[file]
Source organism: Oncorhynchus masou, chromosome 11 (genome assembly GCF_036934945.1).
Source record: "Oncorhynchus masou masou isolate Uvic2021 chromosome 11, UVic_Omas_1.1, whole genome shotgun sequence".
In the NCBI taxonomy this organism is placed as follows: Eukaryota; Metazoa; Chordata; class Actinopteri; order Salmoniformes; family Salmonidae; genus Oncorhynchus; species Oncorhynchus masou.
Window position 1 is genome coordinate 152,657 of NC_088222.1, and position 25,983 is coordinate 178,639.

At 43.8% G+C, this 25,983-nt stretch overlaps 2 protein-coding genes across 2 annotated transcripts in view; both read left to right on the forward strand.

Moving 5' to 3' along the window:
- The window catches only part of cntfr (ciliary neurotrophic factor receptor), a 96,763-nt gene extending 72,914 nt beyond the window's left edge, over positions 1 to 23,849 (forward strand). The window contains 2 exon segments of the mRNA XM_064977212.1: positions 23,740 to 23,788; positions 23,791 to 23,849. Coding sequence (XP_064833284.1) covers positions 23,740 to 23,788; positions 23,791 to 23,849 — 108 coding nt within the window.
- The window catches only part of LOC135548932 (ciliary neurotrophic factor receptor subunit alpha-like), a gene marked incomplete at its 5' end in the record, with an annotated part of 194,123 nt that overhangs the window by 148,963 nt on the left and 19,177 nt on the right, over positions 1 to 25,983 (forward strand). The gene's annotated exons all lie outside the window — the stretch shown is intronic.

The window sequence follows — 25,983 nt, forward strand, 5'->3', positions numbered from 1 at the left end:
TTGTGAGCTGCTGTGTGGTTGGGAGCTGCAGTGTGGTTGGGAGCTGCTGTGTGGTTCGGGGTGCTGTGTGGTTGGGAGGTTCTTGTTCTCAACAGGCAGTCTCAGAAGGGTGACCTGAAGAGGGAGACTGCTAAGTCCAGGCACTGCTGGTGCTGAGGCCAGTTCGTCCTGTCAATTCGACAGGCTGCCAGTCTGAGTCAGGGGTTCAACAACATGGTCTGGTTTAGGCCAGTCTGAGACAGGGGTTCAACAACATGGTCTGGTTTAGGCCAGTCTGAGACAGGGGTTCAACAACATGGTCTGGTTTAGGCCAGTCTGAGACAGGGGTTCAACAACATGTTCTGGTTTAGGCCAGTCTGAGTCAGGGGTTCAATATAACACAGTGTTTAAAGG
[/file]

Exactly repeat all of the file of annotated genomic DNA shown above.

Source organism: Oncorhynchus masou, chromosome 11 (genome assembly GCF_036934945.1).
Source record: "Oncorhynchus masou masou isolate Uvic2021 chromosome 11, UVic_Omas_1.1, whole genome shotgun sequence".
In the NCBI taxonomy this organism is placed as follows: Eukaryota; Metazoa; Chordata; class Actinopteri; order Salmoniformes; family Salmonidae; genus Oncorhynchus; species Oncorhynchus masou.
Window position 1 is genome coordinate 152,657 of NC_088222.1, and position 25,983 is coordinate 178,639.

At 43.8% G+C, this 25,983-nt stretch overlaps 2 protein-coding genes across 2 annotated transcripts in view; both read left to right on the forward strand.

Moving 5' to 3' along the window:
- The window catches only part of cntfr (ciliary neurotrophic factor receptor), a 96,763-nt gene extending 72,914 nt beyond the window's left edge, over positions 1 to 23,849 (forward strand). The window contains 2 exon segments of the mRNA XM_064977212.1: positions 23,740 to 23,788; positions 23,791 to 23,849. Coding sequence (XP_064833284.1) covers positions 23,740 to 23,788; positions 23,791 to 23,849 — 108 coding nt within the window.
- The window catches only part of LOC135548932 (ciliary neurotrophic factor receptor subunit alpha-like), a gene marked incomplete at its 5' end in the record, with an annotated part of 194,123 nt that overhangs the window by 148,963 nt on the left and 19,177 nt on the right, over positions 1 to 25,983 (forward strand). The gene's annotated exons all lie outside the window — the stretch shown is intronic.

The window sequence follows — 25,983 nt, forward strand, 5'->3', positions numbered from 1 at the left end:
TTGTGAGCTGCTGTGTGGTTGGGAGCTGCAGTGTGGTTGGGAGCTGCTGTGTGGTTCGGGGTGCTGTGTGGTTGGGAGGTTCTTGTTCTCAACAGGCAGTCTCAGAAGGGTGACCTGAAGAGGGAGACTGCTAAGTCCAGGCACTGCTGGTGCTGAGGCCAGTTCGTCCTGTCAATTCGACAGGCTGCCAGTCTGAGTCAGGGGTTCAACAACATGGTCTGGTTTAGGCCAGTCTGAGACAGGGGTTCAACAACATGGTCTGGTTTAGGCCAGTCTGAGACAGGGGTTCAACAACATGGTCTGGTTTAGGCCAGTCTGAGACAGGGGTTCAACAACATGTTCTGGTTTAGGCCAGTCTGAGTCAGGGGTTCAATATAACACAGTGTTTAAAGG